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Review: 'The Wisdom Way of Knowing' by Cynthia Bourgeault
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The Wisdom Way of Knowing:
Reclaiming an Ancient Tradition to Awaken the Heart


It always gets my attention when several authors I respect and read frequently quote another author. This has led me to some stimulating new reading discoveries. One such discovered author turned out to be Cynthia Bourgeault, an Episcopal priest, writer and retreat leader; she is the founder of The Contemplative Society and the Aspen Wisdom School and a core faculty member of The Living School for Action and Contemplation. But with all her travel and teaching, she seeks solitude and spiritual refueling at her seaside hermitage in Maine.

The “little” book I found by Cynthia Bourgeault was titled The Wisdom Way of Knowing: Reclaiming an Ancient Tradition to Awaken the Heart. I put “little” in quotes because I have found that many of the small books I’ve discovered have turned out to be some of the most challenging and life-changing. This small book is no exception.

First of all, in an instant-everything culture where we get impatient when our access to the worldwide web of instant information is a bit “slow” — meaning that it is taking more than a few seconds to spit out some specific tidbit — it may be a bit disconcerting to find that great wisdom has always taken time and long-term experience with much waiting and observation. This fact throws our present definition of “knowing” into a tailspin. It implies that an instant answer we can “Google” is not even good knowledge, let alone wisdom.

Secondly, the ancient and, by the way, biblical concept of community is a far cry from Facebook postings and profiles. Yet for centuries—yes, from the most wise and ancient writings — most great wisdom has been the result of two things: solitude (a place to listen and center on the voice of the Creator and one’s own inner awareness) and community (a long-term, committed living together in a daily exchange of ideas, of providing for survival needs, of caring for the powerless young and aged, and of shared work). More and more we have less and less of both. Indeed, our current generation seems to be terrified of solitude and, at the very least, untrained in its great peace-bringing benefits. And the transformative experience of true community is becoming so rare that even families seldom live in true community. Even churches often contribute to the segregation and polarization by separating the young from the old, the married from the single, the women from the men, the outsiders from the insiders, and the whole from the broken.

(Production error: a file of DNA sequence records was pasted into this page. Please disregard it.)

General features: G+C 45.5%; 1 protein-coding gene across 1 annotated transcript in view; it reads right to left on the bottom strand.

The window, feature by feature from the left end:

This tiny book is at once a history, a psychology, a sociology and a theology in a very concentrated study of how wisdom emerges. It is a book worth reading and re-reading. It is a journey into the heart and soul of ourselves and of the world. It has many words of wisdom of its own embedded in each paragraph.

This book is broad in its scope. Some will be shocked to learn that much wisdom was discovered by other cultures as they, too, longed to find the meaning of life.

But we must as Christians live out the Light. As Isaiah expressed it, “The people who walked in darkness have seen a great Light.” That Light has always been. Our assignment is to let it shine into our own darkest places.